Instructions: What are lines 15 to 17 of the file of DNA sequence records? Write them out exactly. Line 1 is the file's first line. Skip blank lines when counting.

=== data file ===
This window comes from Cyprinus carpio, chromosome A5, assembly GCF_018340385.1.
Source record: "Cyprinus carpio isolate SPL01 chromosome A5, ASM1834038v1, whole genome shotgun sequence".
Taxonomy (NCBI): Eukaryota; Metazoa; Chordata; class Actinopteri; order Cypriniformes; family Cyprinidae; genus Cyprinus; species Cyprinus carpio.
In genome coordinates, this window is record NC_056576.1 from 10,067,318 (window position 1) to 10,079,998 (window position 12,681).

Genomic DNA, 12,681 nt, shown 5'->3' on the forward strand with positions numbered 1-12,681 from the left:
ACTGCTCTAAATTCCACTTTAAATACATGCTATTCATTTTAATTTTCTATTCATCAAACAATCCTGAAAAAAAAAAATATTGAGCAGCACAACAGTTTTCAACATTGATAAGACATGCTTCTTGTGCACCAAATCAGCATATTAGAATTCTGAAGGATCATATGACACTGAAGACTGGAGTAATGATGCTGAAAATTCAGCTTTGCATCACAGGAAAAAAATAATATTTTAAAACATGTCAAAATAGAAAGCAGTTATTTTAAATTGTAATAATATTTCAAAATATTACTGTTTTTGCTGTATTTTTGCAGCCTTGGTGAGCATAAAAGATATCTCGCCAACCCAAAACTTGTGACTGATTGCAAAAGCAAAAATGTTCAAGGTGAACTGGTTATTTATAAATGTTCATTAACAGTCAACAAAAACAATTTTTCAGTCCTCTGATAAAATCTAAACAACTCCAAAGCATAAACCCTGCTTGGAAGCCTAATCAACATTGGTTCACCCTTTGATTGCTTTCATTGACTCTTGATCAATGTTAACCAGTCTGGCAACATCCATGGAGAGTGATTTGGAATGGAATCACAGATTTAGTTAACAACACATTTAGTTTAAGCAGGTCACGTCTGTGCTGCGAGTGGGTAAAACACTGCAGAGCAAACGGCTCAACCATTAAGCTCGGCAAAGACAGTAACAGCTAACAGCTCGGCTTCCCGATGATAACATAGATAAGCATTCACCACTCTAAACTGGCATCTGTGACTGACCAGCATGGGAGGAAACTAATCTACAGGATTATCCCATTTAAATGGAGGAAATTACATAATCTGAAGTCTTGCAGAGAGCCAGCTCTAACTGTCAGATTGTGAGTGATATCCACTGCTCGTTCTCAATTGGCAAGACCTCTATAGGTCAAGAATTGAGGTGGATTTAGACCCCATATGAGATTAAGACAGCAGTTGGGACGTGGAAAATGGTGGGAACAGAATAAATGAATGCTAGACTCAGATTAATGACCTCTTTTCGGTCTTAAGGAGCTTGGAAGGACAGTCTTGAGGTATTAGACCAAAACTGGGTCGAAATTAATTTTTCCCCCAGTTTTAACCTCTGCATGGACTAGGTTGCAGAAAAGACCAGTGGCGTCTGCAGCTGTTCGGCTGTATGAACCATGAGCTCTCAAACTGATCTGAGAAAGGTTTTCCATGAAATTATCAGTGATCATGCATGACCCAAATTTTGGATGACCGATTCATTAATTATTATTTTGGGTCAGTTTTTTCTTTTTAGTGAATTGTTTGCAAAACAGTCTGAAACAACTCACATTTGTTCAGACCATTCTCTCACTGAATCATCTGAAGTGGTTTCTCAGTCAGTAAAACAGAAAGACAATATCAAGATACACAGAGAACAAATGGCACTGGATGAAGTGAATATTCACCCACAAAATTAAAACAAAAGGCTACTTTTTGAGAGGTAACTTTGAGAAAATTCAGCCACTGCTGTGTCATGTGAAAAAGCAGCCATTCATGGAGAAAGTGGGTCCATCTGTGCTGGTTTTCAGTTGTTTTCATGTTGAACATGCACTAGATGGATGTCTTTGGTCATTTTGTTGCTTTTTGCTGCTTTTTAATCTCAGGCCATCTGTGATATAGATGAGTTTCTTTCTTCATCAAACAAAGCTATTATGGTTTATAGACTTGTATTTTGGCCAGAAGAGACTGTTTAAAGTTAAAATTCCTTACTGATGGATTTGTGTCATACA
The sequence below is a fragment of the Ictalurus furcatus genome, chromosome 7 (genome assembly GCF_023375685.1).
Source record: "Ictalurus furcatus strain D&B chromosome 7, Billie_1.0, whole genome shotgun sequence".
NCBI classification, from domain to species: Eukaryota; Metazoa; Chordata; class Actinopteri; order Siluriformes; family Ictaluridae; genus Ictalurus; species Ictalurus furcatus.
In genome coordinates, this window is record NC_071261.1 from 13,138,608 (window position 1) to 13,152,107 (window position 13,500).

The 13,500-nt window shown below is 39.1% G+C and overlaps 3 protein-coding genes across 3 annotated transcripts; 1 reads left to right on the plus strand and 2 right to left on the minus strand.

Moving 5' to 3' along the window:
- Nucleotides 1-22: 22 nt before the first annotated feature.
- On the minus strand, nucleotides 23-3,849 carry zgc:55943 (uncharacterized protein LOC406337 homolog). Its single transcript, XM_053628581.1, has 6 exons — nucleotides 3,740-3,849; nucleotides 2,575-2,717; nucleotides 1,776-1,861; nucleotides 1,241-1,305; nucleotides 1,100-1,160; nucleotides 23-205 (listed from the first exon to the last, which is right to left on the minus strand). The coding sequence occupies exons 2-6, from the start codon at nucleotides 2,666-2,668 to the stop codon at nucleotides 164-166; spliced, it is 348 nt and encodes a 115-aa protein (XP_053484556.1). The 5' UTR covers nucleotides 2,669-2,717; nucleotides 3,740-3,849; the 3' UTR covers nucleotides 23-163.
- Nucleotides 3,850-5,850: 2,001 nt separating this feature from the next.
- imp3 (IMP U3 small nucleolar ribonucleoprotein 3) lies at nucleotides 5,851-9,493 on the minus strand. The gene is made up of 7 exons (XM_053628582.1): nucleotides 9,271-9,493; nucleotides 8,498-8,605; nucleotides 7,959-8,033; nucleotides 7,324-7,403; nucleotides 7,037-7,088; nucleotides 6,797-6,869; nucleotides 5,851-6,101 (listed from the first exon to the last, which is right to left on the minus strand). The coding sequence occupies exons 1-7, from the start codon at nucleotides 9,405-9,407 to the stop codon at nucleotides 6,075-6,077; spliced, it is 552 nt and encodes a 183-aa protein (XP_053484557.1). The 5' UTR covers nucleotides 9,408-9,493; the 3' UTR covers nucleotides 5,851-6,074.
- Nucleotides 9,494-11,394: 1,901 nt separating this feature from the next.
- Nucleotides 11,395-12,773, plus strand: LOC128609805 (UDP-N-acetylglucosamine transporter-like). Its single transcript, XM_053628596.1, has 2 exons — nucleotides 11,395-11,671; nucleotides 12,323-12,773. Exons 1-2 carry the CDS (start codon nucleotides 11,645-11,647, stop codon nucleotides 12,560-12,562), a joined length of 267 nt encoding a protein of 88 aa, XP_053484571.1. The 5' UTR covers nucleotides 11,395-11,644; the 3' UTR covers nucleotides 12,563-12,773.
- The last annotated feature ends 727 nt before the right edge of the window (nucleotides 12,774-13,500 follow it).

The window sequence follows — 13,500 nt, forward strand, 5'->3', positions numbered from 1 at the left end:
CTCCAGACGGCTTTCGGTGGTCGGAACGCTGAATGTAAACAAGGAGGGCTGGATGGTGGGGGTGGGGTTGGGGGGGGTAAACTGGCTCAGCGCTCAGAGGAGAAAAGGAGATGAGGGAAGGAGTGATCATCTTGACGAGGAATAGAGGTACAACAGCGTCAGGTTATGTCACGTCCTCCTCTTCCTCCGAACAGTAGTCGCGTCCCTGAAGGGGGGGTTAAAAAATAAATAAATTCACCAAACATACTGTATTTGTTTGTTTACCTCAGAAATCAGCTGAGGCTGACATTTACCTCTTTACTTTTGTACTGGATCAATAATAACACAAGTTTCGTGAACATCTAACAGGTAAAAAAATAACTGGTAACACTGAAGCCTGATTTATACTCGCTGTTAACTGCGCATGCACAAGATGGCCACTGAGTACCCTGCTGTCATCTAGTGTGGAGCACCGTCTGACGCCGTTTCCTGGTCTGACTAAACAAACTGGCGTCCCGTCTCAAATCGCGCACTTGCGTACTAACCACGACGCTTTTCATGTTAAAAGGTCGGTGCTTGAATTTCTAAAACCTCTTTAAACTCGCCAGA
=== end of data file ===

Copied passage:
- Nucleotides 3,850-5,850: 2,001 nt separating this feature from the next.
- imp3 (IMP U3 small nucleolar ribonucleoprotein 3) lies at nucleotides 5,851-9,493 on the minus strand. The gene is made up of 7 exons (XM_053628582.1): nucleotides 9,271-9,493; nucleotides 8,498-8,605; nucleotides 7,959-8,033; nucleotides 7,324-7,403; nucleotides 7,037-7,088; nucleotides 6,797-6,869; nucleotides 5,851-6,101 (listed from the first exon to the last, which is right to left on the minus strand). The coding sequence occupies exons 1-7, from the start codon at nucleotides 9,405-9,407 to the stop codon at nucleotides 6,075-6,077; spliced, it is 552 nt and encodes a 183-aa protein (XP_053484557.1). The 5' UTR covers nucleotides 9,408-9,493; the 3' UTR covers nucleotides 5,851-6,074.
- Nucleotides 9,494-11,394: 1,901 nt separating this feature from the next.